Article On Loving Fat Christians Would Be Funny…if it Weren’t So Sad
How should you love fat Christians? I stumbled upon an article that actually offered seven tips for doing just that.
If our bodies are supposed to be temples to God, no good Christians should ever become fat Christians, right?
That’s the logic some people believe, although the benefits of being physically fit don’t make nearly the number of sermons as the constant fight against things like homosexuality and same-sex marriage do.
So I was surprised to see an article from The Gospel Coalition titled, “7 Ways to Love Christians Who Are Overweight.”
The article suggests that many Christians with weight problems are not treated all that well at times in church.
Honestly, I don’t remember a single time in which a fellow church member ever said a single word about my weight. Then again, we’re in the South, where not being overweight is typically regarded as a sign that you haven’t found enough “good” food.
But the writer of the article apparently was presumed to be a victim of the “sin” of food addiction and was invited to join a fellow parishioner in a weight-loss program. I’m not sure, from what she says, that the person who invited her truly assumed the writer was “addicted” to food or was actually “sinning” by being overweight.
In any case, the writer felt that way based on her experience.
“Extra pounds become scarlet letters, marking saints as idolaters, gluttons, and sluggards,” she wrote.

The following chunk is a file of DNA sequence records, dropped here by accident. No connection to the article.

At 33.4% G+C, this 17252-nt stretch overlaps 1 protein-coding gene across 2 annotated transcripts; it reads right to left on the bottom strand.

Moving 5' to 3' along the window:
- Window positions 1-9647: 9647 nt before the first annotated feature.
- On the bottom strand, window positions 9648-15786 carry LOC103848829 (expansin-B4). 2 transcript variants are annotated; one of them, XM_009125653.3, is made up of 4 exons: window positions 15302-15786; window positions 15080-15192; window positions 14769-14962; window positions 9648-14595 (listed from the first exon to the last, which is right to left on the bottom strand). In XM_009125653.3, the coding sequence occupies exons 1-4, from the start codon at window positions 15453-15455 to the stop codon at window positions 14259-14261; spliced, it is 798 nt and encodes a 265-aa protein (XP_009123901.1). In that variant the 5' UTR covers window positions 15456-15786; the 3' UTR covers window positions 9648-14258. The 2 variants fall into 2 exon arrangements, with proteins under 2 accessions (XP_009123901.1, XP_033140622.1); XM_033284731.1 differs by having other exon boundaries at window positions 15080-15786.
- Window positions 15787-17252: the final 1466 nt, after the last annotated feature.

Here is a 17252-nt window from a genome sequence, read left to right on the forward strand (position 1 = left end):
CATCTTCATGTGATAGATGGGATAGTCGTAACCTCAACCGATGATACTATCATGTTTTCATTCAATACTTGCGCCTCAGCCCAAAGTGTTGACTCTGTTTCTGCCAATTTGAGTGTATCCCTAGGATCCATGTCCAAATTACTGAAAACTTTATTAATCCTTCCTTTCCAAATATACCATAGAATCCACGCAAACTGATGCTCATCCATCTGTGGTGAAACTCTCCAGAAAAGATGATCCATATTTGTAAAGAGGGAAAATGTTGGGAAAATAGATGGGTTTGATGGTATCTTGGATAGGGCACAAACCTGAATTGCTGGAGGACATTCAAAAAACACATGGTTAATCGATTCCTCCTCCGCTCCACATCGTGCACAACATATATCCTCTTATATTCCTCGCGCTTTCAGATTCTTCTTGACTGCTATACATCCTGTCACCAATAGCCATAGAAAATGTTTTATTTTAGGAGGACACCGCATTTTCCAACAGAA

While I never felt that anyone made that assumption about me — which could well mean that they kept their opinions to themselves enough that I didn’t notice them — some fellow churchgoers might have assumed that.
I have more important things to worry about.
Should we really need 7 ways to love a fat Christian?
Yes, the article refers to “Christians who are overweight,” but the tone of the article clearly suggests some Christians are viewing others as “fat” with all of its negative connotations.
The first item on the list is quite simple:
“See me, not a sin.”
How many sins — real or perceived — might prompt such a statement by those who are said to have fallen into those traps?
We all want to be seen for ourselves, not our weaknesses. But too often in churches these days, all we’re seen for is our foibles. Meanwhile, everyone else tries to hide their own so they can join the crowd ready to cast stones against those who don’t hide theirs as well.
You can read the other six in the article linked above.
“See me, not a sin,” for me, accomplishes everything you need to do when you encounter someone who you believe has suffered some kind of stumble.
The character of Jesus, it seems to me, is a master of making the distinction between the person who has sinned and the offense committed.
If we are supposed to emulate Jesus in our walk, shouldn’t we strive to do the same?